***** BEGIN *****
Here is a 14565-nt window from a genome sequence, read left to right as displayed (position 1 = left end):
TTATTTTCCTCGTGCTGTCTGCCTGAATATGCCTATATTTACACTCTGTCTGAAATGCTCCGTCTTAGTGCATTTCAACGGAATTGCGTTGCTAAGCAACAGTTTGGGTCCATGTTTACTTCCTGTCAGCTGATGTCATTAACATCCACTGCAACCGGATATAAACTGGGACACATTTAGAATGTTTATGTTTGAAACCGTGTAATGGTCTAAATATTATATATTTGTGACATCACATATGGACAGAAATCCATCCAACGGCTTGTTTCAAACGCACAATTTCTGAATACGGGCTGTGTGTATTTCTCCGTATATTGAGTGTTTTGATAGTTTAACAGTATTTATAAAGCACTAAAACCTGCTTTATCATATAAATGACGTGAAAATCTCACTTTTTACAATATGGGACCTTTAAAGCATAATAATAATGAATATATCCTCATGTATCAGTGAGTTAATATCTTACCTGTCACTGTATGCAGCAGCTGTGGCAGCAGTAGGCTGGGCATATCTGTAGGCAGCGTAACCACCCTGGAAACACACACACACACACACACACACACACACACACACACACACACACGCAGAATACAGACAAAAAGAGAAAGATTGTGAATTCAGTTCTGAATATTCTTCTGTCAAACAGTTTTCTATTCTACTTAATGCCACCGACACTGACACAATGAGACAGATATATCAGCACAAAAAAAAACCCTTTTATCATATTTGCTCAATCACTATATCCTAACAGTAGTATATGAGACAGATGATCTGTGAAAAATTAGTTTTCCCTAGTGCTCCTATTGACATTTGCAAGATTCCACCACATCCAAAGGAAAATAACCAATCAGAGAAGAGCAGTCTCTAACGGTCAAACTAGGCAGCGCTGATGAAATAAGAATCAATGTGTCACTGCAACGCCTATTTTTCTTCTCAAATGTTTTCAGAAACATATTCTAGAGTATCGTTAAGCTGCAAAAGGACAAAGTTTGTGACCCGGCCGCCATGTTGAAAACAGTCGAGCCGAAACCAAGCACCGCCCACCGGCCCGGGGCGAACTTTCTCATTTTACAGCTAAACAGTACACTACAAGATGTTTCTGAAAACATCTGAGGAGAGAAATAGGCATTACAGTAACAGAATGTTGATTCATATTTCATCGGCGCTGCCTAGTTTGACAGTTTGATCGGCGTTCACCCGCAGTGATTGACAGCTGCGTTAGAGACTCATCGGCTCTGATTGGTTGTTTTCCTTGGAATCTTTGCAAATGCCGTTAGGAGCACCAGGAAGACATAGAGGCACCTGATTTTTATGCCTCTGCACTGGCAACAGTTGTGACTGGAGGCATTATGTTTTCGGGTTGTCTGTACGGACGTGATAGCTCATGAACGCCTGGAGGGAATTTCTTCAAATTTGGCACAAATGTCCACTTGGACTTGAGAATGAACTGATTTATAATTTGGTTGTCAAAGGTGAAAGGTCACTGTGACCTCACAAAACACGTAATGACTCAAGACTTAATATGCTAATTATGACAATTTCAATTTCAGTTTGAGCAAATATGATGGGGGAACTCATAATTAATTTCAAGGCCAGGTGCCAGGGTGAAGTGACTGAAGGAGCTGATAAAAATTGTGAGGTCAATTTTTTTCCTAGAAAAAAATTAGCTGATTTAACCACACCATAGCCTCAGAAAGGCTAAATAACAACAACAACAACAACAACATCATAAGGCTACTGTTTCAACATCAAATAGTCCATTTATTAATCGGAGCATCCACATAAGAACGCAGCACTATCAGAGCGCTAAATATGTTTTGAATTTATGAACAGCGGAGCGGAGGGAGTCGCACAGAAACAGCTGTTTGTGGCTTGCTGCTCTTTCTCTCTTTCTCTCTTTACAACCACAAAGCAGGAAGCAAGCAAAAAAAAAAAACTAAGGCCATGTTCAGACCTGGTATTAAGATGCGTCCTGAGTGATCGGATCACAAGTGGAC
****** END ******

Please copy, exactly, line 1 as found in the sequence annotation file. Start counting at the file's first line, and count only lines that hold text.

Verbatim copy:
Here is a 14565-nt window from a genome sequence, read left to right as displayed (position 1 = left end):